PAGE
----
The most complicated of all the tests, this required the nanobot to dribble a 'ball' (in reality, a silicon dioxide disc, 50µm in diameter) from the home to the away goal, again through a field of polymer obstacles. Whichever team scored the most goals in three minutes won this particular test.
As these descriptions suggest, the Nanogram league is today more at the training-drill stage than that of fully-fledged competition. Indeed, direct on-the-pitch competition was impossible in Pittsburgh: one of the designs moved in a solution, the other did not.
"However, we've already come a long way. This only started back in July 2007 and then you were looking at these robots and sometimes they wouldn't move at all. Now, just a year later, you're seeing directed movement," says McGray.
"All the same, we are being straight with people. We are not working towards the China RoboCup this year, but 2009 in Graz in Austria."
Macro and beyond
What really matters, though, is that the Nanogram challenge and the football context help to encourage some interesting research. There's evidence that they have. The metaphor really does reach down that far. Both devices were approximately 300µm in size, although as noted earlier, they then applied differing technologies.
Carnegie Mellon's entry was machined from a magnetized rare earth material, neodymium iron boride. The device was manipulated by the pitch's embedded electromagnets. Direction and speed were determined by the direction and magnitude of the magnetic wave pulse that reached the nanobot.
The USNA produced its device from silicon and chromium. It moved through a solution in response to an electrical waveform sent across the field of play. Turns were negotiated by causing a stylus, in the form of a wing-like tip on the side of the structure to the main surface of the microchip.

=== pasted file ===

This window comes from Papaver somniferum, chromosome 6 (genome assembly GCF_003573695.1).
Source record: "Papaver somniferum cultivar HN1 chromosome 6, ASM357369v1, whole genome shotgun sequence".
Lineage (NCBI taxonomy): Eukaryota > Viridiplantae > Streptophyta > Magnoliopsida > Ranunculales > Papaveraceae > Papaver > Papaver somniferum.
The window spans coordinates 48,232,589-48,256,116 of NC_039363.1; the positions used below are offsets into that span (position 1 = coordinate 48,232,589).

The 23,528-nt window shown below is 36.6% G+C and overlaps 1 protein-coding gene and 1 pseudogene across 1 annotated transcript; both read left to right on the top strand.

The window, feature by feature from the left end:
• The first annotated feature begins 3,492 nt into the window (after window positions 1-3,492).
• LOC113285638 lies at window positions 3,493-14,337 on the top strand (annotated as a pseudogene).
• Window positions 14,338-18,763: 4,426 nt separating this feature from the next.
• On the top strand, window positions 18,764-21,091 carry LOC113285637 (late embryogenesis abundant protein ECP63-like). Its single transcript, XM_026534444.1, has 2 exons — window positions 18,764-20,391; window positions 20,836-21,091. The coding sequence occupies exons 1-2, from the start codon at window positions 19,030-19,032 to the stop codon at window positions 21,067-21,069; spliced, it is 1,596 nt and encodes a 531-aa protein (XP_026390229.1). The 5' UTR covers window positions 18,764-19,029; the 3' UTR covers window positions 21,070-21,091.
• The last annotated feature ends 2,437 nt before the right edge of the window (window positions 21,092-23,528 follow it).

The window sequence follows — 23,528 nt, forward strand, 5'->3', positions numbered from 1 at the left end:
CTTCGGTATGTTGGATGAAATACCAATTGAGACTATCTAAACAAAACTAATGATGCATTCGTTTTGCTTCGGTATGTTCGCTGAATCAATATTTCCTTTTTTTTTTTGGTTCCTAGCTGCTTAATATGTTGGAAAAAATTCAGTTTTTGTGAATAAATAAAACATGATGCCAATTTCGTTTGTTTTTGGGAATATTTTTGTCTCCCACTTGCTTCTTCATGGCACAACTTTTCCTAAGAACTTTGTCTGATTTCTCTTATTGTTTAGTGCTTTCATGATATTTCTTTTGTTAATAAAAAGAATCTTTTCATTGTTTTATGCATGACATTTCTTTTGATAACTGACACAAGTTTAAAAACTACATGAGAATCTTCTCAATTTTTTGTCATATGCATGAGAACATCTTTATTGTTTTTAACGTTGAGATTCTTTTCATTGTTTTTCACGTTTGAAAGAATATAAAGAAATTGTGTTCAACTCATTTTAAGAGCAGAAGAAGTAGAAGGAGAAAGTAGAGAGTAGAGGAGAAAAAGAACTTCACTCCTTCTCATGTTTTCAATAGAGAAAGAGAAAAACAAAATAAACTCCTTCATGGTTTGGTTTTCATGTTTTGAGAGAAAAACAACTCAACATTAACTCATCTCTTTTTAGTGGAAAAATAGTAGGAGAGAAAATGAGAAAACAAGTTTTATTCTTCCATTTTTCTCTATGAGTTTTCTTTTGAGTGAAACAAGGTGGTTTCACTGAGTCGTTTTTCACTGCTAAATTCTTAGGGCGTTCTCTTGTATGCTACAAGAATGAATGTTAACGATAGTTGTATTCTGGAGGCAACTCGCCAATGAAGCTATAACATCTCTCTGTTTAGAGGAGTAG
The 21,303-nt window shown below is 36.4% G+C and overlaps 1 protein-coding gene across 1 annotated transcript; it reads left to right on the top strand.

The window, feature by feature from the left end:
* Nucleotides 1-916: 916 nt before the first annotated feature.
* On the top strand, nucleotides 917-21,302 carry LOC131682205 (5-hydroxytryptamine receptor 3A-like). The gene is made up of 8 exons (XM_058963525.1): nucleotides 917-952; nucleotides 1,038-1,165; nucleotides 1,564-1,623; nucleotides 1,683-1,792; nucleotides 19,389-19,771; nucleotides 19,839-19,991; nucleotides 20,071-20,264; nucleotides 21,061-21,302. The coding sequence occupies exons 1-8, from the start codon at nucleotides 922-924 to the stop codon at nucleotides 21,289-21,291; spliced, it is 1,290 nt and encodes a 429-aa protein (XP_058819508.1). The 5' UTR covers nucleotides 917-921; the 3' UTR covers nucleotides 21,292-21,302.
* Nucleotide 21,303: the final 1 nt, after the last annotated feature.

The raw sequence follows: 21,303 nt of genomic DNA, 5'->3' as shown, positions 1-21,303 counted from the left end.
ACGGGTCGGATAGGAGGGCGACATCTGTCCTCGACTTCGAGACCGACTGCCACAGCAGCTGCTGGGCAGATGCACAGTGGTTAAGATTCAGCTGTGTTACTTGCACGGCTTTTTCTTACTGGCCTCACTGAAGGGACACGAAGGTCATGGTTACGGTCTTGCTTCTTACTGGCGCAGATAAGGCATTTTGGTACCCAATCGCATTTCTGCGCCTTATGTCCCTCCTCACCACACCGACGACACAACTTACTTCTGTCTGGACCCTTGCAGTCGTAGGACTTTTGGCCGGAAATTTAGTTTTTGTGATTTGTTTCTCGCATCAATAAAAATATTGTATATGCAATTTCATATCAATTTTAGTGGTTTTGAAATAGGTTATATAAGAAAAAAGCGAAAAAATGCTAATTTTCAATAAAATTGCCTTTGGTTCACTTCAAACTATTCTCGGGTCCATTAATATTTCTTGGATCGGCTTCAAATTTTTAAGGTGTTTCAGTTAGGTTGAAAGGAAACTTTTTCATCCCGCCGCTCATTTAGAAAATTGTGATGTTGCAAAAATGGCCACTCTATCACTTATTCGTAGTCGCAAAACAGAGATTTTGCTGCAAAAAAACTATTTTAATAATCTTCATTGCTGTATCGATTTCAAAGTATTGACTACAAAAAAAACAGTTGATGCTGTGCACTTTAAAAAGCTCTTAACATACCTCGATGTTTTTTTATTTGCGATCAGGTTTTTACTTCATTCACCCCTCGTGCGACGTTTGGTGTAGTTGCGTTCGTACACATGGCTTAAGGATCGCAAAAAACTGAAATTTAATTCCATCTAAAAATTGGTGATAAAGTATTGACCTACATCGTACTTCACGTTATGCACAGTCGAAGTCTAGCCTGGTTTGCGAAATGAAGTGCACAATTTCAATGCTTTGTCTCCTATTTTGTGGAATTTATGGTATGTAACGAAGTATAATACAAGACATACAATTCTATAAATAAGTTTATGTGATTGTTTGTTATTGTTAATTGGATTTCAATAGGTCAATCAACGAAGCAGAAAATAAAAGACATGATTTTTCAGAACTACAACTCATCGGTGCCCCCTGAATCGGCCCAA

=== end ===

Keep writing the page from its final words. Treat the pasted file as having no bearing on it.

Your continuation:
"What you get to look at are foundation technologies for some application areas with high potential," notes McGray. "We're looking at devices that might ultimately be small enough to suspend in a solution so they pass through a needle and get to work in the bloodstream, for example."
This hints another way in which the Nanogram league could diverge in fascinating ways from the mainstream RoboCup community. While the existing competition is married to human and other animal forms, and to applications that are interactive at the macro scale, the Nanogram devices could go wherever they like.
"Bill Gates recently said that robotics was going to be one of the big technologies of the next decade or so, and I don't think he was just thinking about the traditional view," says McGray. "I think he had the micro and nano scales in mind, when he said that.
"The existing RoboCup has done a lot to raise people's awareness at the macro level. The great thing about it and about comments like those of Gates is that they now give us a chance to do the same at levels beyond that."